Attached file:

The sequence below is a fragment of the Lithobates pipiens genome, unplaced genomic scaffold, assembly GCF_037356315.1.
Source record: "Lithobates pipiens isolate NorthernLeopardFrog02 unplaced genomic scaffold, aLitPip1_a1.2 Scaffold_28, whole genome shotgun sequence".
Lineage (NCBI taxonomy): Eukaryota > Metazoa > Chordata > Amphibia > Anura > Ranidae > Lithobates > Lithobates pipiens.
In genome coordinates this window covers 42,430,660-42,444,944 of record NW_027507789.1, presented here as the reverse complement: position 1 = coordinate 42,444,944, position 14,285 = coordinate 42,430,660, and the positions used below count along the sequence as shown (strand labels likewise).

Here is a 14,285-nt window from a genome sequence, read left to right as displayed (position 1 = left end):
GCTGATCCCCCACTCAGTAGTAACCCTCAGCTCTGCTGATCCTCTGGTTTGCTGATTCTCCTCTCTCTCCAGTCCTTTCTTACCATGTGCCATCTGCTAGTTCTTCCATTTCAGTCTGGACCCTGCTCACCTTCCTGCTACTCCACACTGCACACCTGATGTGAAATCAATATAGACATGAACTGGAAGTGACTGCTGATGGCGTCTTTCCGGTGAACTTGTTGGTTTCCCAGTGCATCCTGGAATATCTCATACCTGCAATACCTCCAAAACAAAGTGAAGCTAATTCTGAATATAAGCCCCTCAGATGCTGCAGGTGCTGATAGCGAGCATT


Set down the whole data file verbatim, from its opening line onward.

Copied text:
The sequence below is a fragment of the Lithobates pipiens genome, unplaced genomic scaffold, assembly GCF_037356315.1.
Source record: "Lithobates pipiens isolate NorthernLeopardFrog02 unplaced genomic scaffold, aLitPip1_a1.2 Scaffold_28, whole genome shotgun sequence".
Lineage (NCBI taxonomy): Eukaryota > Metazoa > Chordata > Amphibia > Anura > Ranidae > Lithobates > Lithobates pipiens.
In genome coordinates this window covers 42,430,660-42,444,944 of record NW_027507789.1, presented here as the reverse complement: position 1 = coordinate 42,444,944, position 14,285 = coordinate 42,430,660, and the positions used below count along the sequence as shown (strand labels likewise).

Here is a 14,285-nt window from a genome sequence, read left to right as displayed (position 1 = left end):
GCTGATCCCCCACTCAGTAGTAACCCTCAGCTCTGCTGATCCTCTGGTTTGCTGATTCTCCTCTCTCTCCAGTCCTTTCTTACCATGTGCCATCTGCTAGTTCTTCCATTTCAGTCTGGACCCTGCTCACCTTCCTGCTACTCCACACTGCACACCTGATGTGAAATCAATATAGACATGAACTGGAAGTGACTGCTGATGGCGTCTTTCCGGTGAACTTGTTGGTTTCCCAGTGCATCCTGGAATATCTCATACCTGCAATACCTCCAAAACAAAGTGAAGCTAATTCTGAATATAAGCCCCTCAGATGCTGCAGGTGCTGATAGCGAGCATT